Are there multiple people in your family with congenital heart defects (heart problems that they were born with)? Are you and your relatives willing to have your blood drawn? If you answered yes to both of these questions, then we would like to invite you to participate in our research study call “Genetic Testing of Individuals and Families with Congenital Heart Disease.”
Most heart defects are caused by one or more genes working together with one or more environmental factors during pregnancy. Through this study, we hope to understand how genes and changes in those genes might cause the heart defects. We are interested in families that have multiple people with heart defects as it is easier to find the genetic cause when we examine the genetic material (also called DNA) of multiple biologic (blood) relatives. We hope by understanding genes that can cause heart defects we can then learn how to prevent these defects from happening in other children.
Ideally, all of the individuals in the family with heart defects, their parents and the connecting relatives would all participate. If some individuals are not available to participate (deceased, not in contact, etc.) your family may still be able to participate.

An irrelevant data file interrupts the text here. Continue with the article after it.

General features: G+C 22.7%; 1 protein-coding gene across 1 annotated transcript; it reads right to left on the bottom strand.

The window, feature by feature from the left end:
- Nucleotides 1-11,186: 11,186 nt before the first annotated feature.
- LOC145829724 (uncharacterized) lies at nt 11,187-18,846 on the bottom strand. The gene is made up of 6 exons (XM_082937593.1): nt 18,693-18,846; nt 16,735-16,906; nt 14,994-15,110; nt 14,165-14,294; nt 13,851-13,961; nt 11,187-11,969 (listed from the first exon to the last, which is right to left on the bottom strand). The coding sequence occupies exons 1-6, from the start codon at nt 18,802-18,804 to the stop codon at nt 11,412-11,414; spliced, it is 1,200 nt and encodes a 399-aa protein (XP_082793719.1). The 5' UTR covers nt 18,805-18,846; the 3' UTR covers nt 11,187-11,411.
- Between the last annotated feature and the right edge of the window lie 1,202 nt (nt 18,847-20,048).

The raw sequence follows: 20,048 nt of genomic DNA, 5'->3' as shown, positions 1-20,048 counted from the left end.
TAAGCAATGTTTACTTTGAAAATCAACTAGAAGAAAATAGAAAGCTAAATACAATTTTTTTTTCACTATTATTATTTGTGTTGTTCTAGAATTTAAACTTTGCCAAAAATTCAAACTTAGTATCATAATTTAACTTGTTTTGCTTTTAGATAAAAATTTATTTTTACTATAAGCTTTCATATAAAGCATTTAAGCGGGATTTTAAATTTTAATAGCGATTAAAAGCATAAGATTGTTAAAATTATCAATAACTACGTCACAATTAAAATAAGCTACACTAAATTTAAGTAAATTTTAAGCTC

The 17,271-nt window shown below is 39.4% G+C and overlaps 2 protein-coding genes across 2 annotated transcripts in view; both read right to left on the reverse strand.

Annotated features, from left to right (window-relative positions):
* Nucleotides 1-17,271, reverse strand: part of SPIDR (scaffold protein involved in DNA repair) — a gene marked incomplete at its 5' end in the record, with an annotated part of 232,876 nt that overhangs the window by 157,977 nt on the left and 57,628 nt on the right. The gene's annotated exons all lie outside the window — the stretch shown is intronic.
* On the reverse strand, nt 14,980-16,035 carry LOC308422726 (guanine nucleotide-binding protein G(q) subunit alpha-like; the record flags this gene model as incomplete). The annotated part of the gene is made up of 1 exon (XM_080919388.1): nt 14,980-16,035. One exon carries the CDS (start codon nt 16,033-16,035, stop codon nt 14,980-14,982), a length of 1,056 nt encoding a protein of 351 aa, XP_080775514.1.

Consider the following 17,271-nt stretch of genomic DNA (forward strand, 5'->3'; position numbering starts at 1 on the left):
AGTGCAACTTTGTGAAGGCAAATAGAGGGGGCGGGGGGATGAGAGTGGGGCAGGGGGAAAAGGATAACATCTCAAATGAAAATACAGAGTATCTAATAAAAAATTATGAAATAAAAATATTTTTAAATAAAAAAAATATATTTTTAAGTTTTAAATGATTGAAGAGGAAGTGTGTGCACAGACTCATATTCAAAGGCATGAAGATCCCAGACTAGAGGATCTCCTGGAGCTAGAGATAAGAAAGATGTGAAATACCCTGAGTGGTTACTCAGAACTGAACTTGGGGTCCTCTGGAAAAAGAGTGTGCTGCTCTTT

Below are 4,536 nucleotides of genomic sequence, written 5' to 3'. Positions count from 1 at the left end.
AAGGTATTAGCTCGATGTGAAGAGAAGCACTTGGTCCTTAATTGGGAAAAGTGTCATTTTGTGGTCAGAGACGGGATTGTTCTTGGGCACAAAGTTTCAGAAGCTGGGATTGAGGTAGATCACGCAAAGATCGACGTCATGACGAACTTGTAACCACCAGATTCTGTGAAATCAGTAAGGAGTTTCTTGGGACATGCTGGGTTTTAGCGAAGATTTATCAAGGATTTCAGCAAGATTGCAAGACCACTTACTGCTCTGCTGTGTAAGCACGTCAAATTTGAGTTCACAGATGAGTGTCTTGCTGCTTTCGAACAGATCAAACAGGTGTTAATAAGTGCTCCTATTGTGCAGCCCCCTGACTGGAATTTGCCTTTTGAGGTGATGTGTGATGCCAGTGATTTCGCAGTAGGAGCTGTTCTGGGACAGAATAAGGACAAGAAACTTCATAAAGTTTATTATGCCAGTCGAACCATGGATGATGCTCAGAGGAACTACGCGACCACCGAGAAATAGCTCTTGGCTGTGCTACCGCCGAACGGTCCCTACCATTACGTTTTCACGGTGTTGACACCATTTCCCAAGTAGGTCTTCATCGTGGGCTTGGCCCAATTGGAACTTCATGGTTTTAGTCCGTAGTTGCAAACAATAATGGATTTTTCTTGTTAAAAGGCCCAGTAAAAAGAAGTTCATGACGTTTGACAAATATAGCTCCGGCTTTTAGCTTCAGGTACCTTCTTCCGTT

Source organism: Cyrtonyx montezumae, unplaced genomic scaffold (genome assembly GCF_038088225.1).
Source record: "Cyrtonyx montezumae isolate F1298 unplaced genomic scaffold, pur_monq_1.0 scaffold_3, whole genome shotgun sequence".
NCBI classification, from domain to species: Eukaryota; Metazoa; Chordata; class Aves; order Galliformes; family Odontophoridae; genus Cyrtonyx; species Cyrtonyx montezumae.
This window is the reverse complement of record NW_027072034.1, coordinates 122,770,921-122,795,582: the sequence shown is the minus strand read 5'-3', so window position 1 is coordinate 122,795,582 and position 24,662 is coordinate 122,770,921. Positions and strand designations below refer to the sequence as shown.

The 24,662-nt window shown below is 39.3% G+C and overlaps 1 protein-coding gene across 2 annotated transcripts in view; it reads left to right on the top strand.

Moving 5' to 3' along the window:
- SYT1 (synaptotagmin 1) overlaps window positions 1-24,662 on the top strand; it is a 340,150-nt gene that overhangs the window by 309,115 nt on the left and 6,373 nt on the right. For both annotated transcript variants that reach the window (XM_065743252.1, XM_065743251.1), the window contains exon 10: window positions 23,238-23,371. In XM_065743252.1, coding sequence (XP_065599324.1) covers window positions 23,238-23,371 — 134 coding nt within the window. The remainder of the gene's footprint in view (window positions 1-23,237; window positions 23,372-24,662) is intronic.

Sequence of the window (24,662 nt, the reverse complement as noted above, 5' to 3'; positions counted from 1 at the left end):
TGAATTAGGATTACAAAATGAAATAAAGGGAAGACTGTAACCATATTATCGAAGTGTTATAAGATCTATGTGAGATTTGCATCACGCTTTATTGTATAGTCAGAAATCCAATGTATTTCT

Those who would like to participate will need to have their blood drawn (at a hospital convenient to you and at no cost). Additionally, they should be willing to discuss how many relatives they have, their ages and if any of them have heart problems.
It will not cost you anything to be in this study. The study will pay for your blood draw. You will not be compensated for participating in this study.
More detailed information about the study is available in the study consent form. If you have questions, would like more information or would like to be part of this study, please submit your contact information below and a study staff member will contact you.
Meet the Team
Center for Molecular and Human Genetics
Cardiovascular Genetics Clinic
In conjunction with the section of Molecular and Human Genetics, cardiology evaluation, treatment and follow up services have been available and continue to be available to patients with genetic disorders since 2004.